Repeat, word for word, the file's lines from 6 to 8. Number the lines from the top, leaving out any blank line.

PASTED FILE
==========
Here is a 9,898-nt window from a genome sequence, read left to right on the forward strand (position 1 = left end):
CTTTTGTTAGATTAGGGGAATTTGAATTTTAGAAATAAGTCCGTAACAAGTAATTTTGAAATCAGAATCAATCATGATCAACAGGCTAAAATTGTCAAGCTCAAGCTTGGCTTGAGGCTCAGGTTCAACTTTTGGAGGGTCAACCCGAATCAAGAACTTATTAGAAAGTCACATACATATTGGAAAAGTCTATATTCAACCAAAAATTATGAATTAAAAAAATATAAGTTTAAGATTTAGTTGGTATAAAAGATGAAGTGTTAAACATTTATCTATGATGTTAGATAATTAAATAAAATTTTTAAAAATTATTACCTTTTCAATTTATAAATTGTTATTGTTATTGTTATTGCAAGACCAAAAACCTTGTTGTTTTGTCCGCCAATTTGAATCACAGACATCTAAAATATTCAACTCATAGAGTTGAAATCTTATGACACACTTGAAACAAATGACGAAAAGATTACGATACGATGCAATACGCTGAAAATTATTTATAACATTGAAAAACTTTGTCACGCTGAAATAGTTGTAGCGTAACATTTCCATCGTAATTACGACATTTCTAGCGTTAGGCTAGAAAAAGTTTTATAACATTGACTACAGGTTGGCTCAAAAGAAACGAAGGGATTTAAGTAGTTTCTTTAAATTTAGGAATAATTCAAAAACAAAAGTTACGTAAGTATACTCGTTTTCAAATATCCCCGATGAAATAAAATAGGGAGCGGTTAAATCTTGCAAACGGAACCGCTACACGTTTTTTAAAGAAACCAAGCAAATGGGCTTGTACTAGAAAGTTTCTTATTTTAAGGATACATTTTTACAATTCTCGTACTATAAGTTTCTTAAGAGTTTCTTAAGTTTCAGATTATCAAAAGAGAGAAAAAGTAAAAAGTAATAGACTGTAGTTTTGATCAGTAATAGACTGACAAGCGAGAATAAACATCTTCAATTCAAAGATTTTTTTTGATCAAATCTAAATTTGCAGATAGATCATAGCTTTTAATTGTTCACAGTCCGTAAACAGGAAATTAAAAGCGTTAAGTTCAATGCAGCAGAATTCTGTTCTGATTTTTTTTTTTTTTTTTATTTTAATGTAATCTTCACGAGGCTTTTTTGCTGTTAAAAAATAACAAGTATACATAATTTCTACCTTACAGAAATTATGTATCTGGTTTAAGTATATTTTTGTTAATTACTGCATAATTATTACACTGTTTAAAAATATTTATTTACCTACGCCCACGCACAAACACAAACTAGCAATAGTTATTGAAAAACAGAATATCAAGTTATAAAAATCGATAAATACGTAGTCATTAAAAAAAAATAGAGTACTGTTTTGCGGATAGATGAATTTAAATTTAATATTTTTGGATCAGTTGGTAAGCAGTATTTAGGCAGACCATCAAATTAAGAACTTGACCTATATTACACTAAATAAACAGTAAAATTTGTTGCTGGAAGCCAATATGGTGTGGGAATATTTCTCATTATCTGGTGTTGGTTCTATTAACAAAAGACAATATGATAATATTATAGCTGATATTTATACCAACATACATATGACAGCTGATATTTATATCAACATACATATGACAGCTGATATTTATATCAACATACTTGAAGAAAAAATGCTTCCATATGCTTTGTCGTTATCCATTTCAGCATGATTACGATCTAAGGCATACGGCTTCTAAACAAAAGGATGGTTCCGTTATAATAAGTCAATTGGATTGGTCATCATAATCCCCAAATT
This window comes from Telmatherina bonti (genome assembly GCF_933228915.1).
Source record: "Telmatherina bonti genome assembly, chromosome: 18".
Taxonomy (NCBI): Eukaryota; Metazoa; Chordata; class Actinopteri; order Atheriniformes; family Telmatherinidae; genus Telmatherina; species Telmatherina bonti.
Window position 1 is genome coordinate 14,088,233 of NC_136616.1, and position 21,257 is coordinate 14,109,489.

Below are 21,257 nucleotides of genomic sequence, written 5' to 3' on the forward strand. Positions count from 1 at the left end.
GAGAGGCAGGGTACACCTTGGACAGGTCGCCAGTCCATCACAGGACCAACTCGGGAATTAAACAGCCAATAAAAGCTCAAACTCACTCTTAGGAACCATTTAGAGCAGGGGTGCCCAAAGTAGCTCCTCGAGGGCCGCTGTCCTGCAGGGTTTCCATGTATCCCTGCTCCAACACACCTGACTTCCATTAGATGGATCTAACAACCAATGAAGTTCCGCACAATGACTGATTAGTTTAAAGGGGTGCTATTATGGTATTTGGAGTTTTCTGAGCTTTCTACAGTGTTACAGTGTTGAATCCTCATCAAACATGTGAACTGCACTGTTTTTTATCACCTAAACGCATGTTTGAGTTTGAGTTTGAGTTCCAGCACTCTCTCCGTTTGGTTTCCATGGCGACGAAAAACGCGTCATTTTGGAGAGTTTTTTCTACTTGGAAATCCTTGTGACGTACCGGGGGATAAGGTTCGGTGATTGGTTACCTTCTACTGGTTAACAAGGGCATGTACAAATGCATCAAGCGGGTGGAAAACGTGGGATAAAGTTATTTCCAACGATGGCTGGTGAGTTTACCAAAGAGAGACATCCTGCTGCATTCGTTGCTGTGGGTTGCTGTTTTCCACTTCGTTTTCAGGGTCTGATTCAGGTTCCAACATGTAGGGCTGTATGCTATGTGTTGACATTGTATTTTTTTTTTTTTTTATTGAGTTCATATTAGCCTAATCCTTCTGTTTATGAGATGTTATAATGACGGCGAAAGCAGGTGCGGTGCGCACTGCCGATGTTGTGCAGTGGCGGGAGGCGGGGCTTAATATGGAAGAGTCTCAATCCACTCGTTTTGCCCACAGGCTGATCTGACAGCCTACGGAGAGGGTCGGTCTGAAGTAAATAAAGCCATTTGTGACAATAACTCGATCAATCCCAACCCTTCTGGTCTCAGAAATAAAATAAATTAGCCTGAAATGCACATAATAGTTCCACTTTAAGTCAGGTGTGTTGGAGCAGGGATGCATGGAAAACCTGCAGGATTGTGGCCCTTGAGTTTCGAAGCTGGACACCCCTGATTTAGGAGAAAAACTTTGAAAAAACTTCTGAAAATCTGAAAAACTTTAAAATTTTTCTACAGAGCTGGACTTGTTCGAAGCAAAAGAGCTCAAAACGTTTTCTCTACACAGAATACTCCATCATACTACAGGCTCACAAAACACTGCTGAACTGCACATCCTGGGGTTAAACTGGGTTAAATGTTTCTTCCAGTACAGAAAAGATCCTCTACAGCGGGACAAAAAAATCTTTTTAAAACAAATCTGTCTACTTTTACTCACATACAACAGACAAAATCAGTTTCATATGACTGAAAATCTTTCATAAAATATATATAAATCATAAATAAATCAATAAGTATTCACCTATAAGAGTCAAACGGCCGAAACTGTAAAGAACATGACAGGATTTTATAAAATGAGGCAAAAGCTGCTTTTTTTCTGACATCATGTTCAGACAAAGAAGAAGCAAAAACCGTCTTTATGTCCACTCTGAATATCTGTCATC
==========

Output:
Window position 1 is genome coordinate 14,088,233 of NC_136616.1, and position 21,257 is coordinate 14,109,489.

Below are 21,257 nucleotides of genomic sequence, written 5' to 3' on the forward strand. Positions count from 1 at the left end.
GAGAGGCAGGGTACACCTTGGACAGGTCGCCAGTCCATCACAGGACCAACTCGGGAATTAAACAGCCAATAAAAGCTCAAACTCACTCTTAGGAACCATTTAGAGCAGGGGTGCCCAAAGTAGCTCCTCGAGGGCCGCTGTCCTGCAGGGTTTCCATGTATCCCTGCTCCAACACACCTGACTTCCATTAGATGGATCTAACAACCAATGAAGTTCCGCACAATGACTGATTAGTTTAAAGGGGTGCTATTATGGTATTTGGAGTTTTCTGAGCTTTCTACAGTGTTACAGTGTTGAATCCTCATCAAACATGTGAACTGCACTGTTTTTTATCACCTAAACGCATGTTTGAGTTTGAGTTTGAGTTCCAGCACTCTCTCCGTTTGGTTTCCATGGCGACGAAAAACGCGTCATTTTGGAGAGTTTTTTCTACTTGGAAATCCTTGTGACGTACCGGGGGATAAGGTTCGGTGATTGGTTACCTTCTACTGGTTAACAAGGGCATGTACAAATGCATCAAGCGGGTGGAAAACGTGGGATAAAGTTATTTCCAACGATGGCTGGTGAGTTTACCAAAGAGAGACATCCTGCTGCATTCGTTGCTGTGGGTTGCTGTTTTCCACTTCGTTTTCAGGGTCTGATTCAGGTTCCAACATGTAGGGCTGTATGCTATGTGTTGACATTGTATTTTTTTTTTTTTTTATTGAGTTCATATTAGCCTAATCCTTCTGTTTATGAGATGTTATAATGACGGCGAAAGCAGGTGCGGTGCGCACTGCCGATGTTGTGCAGTGGCGGGAGGCGGGGCTTAATATGGAAGAGTCTCAATCCACTCGTTTTGCCCACAGGCTGATCTGACAGCCTACGGAGAGGGTCGGTCTGAAGTAAATAAAGCCATTTGTGACAATAACTCGATCAATCCCAACCCTTCTGGTCTCAGAAATAAAATAAATTAGCCTGAAATGCACATAATAGTTCCACTTTAAGTCAGGTGTGTTGGAGCAGGGATGCATGGAAAACCTGCAGGATTGTGGCCCTTGAGTTTCGAAGCTGGACACCCCTGATTTAGGAGAAAAACTTTGAAAAAACTTCTGAAAATCTGAAAAACTTTAAAATTTTTCTACAGAGCTGGACTTGTTCGAAGCAAAAGAGCTCAAAACGTTTTCTCTACACAGAATACTCCATCATACTACAGGCTCACAAAACACTGCTGAACTGCACATCCTGGGGTTAAACTGGGTTAAATGTTTCTTCCAGTACAGAAAAGATCCTCTACAGCGGGACAAAAAAATCTTTTTAAAACAAATCTGTCTACTTTTACTCACATACAACAGACAAAATCAGTTTCATATGACTGAAAATCTTTCATAAAATATATATAAATCATAAATAAATCAATAAGTATTCACCTATAAGAGTCAAACGGCCGAAACTGTAAAGAACATGACAGGATTTTATAAAATGAGGCAAAAGCTGCTTTTTTTCTGACATCATGTTCAGACAAAGAAGAAGCAAAAACCGTCTTTATGTCCACTCTGAATATCTGTCATC